What To Do When 87.5% More Queries Are Blocked: Coping With Firefox 14
Mozilla’s latest upgrade to the Firefox web browser, Firefox 14, officially launched on July 17th and brought with it a number of desirable new features. These features, however, can have some not-so-desirable consequences for data analytics. One of the more notable changes (from both the user and the marketer’s perspective) is that Firefox will now […]
Mozilla’s latest upgrade to the Firefox web browser, Firefox 14, officially launched on July 17th and brought with it a number of desirable new features. These features, however, can have some not-so-desirable consequences for data analytics.
One of the more notable changes (from both the user and the marketer’s perspective) is that Firefox will now encrypt all searches made through the location bar, search box, and right-click menu using Google SSL search.
By enabling secure search as a default for users searching on Firefox, Mozilla aims to provide a more secure web browsing experience, shielding users from unwanted snooping on public and shared WiFi networks.
One of the major downsides of this change is that secure search prevents user search terms from being tracked by third-party technologies, taking away key analytics marketers and advertisers have depended on to drive their campaigns and maximize key performance indicators (KPIs).
Coping With The Loss Of Information
Moving forward, marketers must evolve their strategies concerning keyword targeting and utilize other approaches to compensate for this loss of information.
With the implementation of SSL search, Google estimated that approximately 10% of traffic coming through the search engine would no longer pass on valuable keywords that marketers have come to rely on. Recent proprietary data coming out of Chitika Insights found that the proportion of searches which no longer pass query and other information to third-parties is actually closer to 23%.
These figures pale in comparison to the portion of user queries on Firefox that run through Google’s SSL search. Currently, 40% of all searches on earlier versions of Firefox are obscured and protected from third-parties (not including Google). This high volume is supported by Mozilla’s 3-year, $1 billion contract with the search engine giant to use Google as the default search engine for the browser.
It May Be Even Worse Than You Thought
For all of you marketers out there shaking your head in misery, contemplating future complications revolving around user intent and driving actions, I fear I may be about to add insult to injury. The latest data coming out of Chitika Insights found that 75% of all searches on Firefox 14 are protected through SSL search, an 87.5% increase over previous Firefox versions.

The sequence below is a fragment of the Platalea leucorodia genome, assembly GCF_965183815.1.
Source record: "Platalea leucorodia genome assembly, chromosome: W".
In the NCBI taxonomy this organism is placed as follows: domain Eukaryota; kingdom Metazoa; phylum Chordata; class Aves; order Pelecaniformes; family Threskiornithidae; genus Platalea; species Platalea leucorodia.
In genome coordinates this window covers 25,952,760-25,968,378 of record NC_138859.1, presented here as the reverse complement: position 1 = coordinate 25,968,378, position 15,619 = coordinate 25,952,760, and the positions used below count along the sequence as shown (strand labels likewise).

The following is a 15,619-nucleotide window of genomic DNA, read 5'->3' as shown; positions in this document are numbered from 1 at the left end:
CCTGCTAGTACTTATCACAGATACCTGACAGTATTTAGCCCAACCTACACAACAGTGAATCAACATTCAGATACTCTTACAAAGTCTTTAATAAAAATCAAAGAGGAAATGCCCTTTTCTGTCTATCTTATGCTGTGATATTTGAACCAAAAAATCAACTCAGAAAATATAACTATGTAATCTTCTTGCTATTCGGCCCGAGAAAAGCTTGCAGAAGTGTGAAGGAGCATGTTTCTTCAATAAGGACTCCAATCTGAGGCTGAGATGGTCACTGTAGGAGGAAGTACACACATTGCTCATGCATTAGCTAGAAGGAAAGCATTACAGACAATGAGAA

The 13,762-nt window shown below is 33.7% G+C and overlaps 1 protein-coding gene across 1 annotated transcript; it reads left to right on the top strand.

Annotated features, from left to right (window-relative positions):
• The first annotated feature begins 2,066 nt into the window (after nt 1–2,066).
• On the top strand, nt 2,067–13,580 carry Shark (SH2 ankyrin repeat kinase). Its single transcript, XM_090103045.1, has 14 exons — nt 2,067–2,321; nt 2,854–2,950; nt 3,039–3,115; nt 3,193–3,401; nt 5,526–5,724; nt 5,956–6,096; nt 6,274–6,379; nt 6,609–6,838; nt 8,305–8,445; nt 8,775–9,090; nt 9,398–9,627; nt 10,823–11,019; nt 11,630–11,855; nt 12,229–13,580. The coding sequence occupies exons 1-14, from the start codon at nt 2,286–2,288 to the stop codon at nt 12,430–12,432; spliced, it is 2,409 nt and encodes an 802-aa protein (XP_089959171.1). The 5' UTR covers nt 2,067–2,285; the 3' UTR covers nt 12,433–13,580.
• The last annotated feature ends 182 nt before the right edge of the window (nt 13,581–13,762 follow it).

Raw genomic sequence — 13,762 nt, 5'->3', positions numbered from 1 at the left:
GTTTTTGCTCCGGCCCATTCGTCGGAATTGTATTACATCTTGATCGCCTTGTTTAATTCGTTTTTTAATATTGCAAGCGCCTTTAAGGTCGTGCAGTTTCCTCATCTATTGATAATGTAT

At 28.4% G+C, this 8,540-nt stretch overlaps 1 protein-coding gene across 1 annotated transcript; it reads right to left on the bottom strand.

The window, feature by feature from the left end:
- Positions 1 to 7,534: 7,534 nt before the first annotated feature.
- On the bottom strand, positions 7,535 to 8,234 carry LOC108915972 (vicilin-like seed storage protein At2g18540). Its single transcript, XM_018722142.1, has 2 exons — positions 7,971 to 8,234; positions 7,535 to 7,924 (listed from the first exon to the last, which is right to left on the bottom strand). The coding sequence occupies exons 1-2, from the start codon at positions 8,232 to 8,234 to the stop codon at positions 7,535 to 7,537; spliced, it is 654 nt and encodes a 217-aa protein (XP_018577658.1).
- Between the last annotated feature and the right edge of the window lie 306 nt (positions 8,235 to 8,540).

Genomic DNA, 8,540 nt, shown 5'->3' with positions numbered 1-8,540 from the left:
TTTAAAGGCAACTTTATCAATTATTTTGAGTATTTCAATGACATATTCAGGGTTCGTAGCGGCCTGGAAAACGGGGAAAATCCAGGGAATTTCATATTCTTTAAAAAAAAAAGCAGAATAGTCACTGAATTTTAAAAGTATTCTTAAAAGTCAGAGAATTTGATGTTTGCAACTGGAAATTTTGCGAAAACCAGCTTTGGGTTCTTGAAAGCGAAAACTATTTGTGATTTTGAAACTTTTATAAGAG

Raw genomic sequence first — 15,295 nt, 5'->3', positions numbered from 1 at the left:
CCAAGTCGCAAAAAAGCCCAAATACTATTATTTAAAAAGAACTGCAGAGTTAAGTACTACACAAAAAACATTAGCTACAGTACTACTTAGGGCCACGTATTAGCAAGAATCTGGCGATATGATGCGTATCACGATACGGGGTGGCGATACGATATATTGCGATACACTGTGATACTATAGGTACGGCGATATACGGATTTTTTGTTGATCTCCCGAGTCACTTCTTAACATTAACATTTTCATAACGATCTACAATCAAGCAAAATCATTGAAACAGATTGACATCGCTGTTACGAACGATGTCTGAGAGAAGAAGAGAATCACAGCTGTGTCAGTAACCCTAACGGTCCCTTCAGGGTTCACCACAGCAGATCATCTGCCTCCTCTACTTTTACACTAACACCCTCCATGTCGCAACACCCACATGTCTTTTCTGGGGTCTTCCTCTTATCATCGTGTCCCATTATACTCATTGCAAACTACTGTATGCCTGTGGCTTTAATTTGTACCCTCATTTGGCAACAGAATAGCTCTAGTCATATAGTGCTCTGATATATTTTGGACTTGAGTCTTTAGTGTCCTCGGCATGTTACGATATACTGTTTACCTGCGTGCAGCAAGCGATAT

For those of you curious about the data and methodology: Chitika Insights collected the data for this study from the Chitika Ad Network. The sample size was composed of millions of impressions, more than enough to guarantee statistical significance. It is also worth noting that this sample was drawn exclusively from the US and Canada, and therefore represents English speaking, North American traffic, and should not be interpreted as the basis for global assumptions.
However, do not fret; all hope is not lost. There are a number of strategies marketers can employ to compensate for the loss of insight into user intent.
1. Utilize Google Webmaster Tools to analyze action-driving queries. Google Webmaster is one of the only remaining tools that allow marketers to see the most popular search terms that are driving traffic and clicks.
Webmaster Tools allows users to monitor the top search terms people have used to reach your site over the past thirty days. While this may not be a perfect solution, grouping and analyzing keywords and the most popular variants can provide awareness into what drives traffic and user actions.
2. Engage in paid search campaigns using Google AdWords. Google AdWords allows you to purchase ads and see which search terms people use when clicking on those ads.
While this may not provide the whole picture, this method can take you a long way toward understanding what drives user actions when running a campaign. Marketers can also use this information when engaging in SEO to maximize their success.
3. Contemplate search on mobile. Mobile users have different behaviors, follow different trends, and are expected make up an increasingly large share of search and web usage as we move into the future.
Focusing on mobile can provide marketers with valuable information on what mobile users are interested in, their desires and needs, as well as what drives their behavior. Marketers should engage in mobile campaigns as they can facilitate the keyword discovery process, and help increase overall campaign ROI.
Opinions expressed in this article are those of the guest author and not necessarily MarTech. Staff authors are listed here.